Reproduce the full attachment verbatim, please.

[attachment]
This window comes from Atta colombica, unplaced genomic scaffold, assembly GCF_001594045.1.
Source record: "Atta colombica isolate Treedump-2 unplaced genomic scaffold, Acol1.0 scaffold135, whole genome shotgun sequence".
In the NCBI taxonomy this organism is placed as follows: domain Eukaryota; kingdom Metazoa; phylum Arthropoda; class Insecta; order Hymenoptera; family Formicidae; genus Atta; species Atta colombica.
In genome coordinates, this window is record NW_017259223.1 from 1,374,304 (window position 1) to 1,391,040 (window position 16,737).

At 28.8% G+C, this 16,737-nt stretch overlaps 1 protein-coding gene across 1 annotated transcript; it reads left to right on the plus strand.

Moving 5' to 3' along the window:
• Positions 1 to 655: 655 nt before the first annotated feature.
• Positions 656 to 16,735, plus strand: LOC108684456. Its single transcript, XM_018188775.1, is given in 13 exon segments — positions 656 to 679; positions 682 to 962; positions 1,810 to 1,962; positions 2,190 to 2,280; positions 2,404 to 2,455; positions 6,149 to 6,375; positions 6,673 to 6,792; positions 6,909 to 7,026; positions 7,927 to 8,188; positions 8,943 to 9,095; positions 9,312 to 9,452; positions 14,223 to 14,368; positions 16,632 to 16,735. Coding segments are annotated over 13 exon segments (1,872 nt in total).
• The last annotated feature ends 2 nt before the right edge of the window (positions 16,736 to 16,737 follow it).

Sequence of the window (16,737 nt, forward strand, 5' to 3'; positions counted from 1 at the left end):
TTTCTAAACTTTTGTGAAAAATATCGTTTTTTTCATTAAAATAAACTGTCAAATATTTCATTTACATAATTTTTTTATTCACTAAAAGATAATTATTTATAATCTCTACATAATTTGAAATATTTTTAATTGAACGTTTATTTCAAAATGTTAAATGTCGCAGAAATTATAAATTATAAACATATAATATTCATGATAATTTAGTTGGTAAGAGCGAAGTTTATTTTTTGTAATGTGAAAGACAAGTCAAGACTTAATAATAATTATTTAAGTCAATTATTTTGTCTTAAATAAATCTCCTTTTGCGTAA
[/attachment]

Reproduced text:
This window comes from Atta colombica, unplaced genomic scaffold, assembly GCF_001594045.1.
Source record: "Atta colombica isolate Treedump-2 unplaced genomic scaffold, Acol1.0 scaffold135, whole genome shotgun sequence".
In the NCBI taxonomy this organism is placed as follows: domain Eukaryota; kingdom Metazoa; phylum Arthropoda; class Insecta; order Hymenoptera; family Formicidae; genus Atta; species Atta colombica.
In genome coordinates, this window is record NW_017259223.1 from 1,374,304 (window position 1) to 1,391,040 (window position 16,737).

At 28.8% G+C, this 16,737-nt stretch overlaps 1 protein-coding gene across 1 annotated transcript; it reads left to right on the plus strand.

Moving 5' to 3' along the window:
• Positions 1 to 655: 655 nt before the first annotated feature.
• Positions 656 to 16,735, plus strand: LOC108684456. Its single transcript, XM_018188775.1, is given in 13 exon segments — positions 656 to 679; positions 682 to 962; positions 1,810 to 1,962; positions 2,190 to 2,280; positions 2,404 to 2,455; positions 6,149 to 6,375; positions 6,673 to 6,792; positions 6,909 to 7,026; positions 7,927 to 8,188; positions 8,943 to 9,095; positions 9,312 to 9,452; positions 14,223 to 14,368; positions 16,632 to 16,735. Coding segments are annotated over 13 exon segments (1,872 nt in total).
• The last annotated feature ends 2 nt before the right edge of the window (positions 16,736 to 16,737 follow it).

Sequence of the window (16,737 nt, forward strand, 5' to 3'; positions counted from 1 at the left end):
TTTCTAAACTTTTGTGAAAAATATCGTTTTTTTCATTAAAATAAACTGTCAAATATTTCATTTACATAATTTTTTTATTCACTAAAAGATAATTATTTATAATCTCTACATAATTTGAAATATTTTTAATTGAACGTTTATTTCAAAATGTTAAATGTCGCAGAAATTATAAATTATAAACATATAATATTCATGATAATTTAGTTGGTAAGAGCGAAGTTTATTTTTTGTAATGTGAAAGACAAGTCAAGACTTAATAATAATTATTTAAGTCAATTATTTTGTCTTAAATAAATCTCCTTTTGCGTAA